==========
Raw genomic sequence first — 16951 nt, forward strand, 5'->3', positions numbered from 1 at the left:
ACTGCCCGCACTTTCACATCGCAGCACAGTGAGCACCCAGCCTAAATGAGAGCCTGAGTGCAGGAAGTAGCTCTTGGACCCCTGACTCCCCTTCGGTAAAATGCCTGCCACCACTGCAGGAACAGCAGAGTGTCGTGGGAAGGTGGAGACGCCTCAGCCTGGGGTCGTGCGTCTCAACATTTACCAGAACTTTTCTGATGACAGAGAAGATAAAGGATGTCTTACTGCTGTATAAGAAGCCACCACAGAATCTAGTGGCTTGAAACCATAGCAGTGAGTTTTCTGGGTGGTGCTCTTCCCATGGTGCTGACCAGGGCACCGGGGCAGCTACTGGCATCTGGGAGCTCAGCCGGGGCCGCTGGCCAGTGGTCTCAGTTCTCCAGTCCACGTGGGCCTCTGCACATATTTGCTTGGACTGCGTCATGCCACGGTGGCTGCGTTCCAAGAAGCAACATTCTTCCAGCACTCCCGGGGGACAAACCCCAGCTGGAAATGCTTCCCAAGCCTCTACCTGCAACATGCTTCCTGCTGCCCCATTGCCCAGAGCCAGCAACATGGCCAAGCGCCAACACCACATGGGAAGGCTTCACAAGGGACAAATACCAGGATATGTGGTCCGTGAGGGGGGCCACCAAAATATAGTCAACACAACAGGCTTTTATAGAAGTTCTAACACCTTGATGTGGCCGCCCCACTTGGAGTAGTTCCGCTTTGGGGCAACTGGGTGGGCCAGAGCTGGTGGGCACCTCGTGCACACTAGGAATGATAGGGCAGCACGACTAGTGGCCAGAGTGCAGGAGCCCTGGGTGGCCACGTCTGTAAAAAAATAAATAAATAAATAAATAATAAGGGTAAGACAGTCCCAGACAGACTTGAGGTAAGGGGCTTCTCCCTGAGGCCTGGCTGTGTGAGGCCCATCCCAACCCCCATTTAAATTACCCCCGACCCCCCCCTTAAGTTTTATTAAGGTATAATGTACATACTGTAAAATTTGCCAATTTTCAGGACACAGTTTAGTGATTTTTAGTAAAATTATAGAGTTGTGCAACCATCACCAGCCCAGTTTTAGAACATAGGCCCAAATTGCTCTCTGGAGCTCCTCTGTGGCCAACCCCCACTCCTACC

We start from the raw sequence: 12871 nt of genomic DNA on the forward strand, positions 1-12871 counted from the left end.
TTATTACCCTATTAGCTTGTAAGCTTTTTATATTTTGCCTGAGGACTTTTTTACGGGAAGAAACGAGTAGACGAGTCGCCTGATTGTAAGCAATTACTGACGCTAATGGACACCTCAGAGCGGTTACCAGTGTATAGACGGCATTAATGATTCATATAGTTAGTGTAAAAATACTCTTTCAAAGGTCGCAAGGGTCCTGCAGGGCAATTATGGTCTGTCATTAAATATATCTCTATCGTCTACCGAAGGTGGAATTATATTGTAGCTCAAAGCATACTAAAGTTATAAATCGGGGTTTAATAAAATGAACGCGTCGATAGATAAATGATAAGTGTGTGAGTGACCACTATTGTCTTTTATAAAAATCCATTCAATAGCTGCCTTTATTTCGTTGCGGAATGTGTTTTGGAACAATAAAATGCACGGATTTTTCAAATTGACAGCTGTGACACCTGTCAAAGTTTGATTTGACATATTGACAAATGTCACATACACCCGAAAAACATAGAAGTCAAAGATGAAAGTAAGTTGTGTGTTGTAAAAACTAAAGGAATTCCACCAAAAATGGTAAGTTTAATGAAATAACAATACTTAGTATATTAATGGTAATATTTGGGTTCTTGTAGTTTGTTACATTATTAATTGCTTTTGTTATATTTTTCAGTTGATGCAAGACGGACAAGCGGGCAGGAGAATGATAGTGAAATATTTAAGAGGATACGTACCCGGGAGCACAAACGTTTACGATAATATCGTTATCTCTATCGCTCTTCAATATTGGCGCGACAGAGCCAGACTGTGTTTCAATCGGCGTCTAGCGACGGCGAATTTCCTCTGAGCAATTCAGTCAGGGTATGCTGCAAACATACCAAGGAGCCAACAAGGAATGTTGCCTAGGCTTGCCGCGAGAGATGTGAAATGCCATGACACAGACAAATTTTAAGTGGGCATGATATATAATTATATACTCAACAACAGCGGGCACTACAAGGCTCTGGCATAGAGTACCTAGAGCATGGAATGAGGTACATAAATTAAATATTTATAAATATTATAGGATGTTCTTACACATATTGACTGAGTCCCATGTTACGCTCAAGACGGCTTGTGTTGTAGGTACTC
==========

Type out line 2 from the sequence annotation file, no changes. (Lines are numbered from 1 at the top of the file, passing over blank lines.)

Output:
ACTGCCCGCACTTTCACATCGCAGCACAGTGAGCACCCAGCCTAAATGAGAGCCTGAGTGCAGGAAGTAGCTCTTGGACCCCTGACTCCCCTTCGGTAAAATGCCTGCCACCACTGCAGGAACAGCAGAGTGTCGTGGGAAGGTGGAGACGCCTCAGCCTGGGGTCGTGCGTCTCAACATTTACCAGAACTTTTCTGATGACAGAGAAGATAAAGGATGTCTTACTGCTGTATAAGAAGCCACCACAGAATCTAGTGGCTTGAAACCATAGCAGTGAGTTTTCTGGGTGGTGCTCTTCCCATGGTGCTGACCAGGGCACCGGGGCAGCTACTGGCATCTGGGAGCTCAGCCGGGGCCGCTGGCCAGTGGTCTCAGTTCTCCAGTCCACGTGGGCCTCTGCACATATTTGCTTGGACTGCGTCATGCCACGGTGGCTGCGTTCCAAGAAGCAACATTCTTCCAGCACTCCCGGGGGACAAACCCCAGCTGGAAATGCTTCCCAAGCCTCTACCTGCAACATGCTTCCTGCTGCCCCATTGCCCAGAGCCAGCAACATGGCCAAGCGCCAACACCACATGGGAAGGCTTCACAAGGGACAAATACCAGGATATGTGGTCCGTGAGGGGGGCCACCAAAATATAGTCAACACAACAGGCTTTTATAGAAGTTCTAACACCTTGATGTGGCCGCCCCACTTGGAGTAGTTCCGCTTTGGGGCAACTGGGTGGGCCAGAGCTGGTGGGCACCTCGTGCACACTAGGAATGATAGGGCAGCACGACTAGTGGCCAGAGTGCAGGAGCCCTGGGTGGCCACGTCTGTAAAAAAATAAATAAATAAATAAATAATAAGGGTAAGACAGTCCCAGACAGACTTGAGGTAAGGGGCTTCTCCCTGAGGCCTGGCTGTGTGAGGCCCATCCCAACCCCCATTTAAATTACCCCCGACCCCCCCCTTAAGTTTTATTAAGGTATAATGTACATACTGTAAAATTTGCCAATTTTCAGGACACAGTTTAGTGATTTTTAGTAAAATTATAGAGTTGTGCAACCATCACCAGCCCAGTTTTAGAACATAGGCCCAAATTGCTCTCTGGAGCTCCTCTGTGGCCAACCCCCACTCCTACC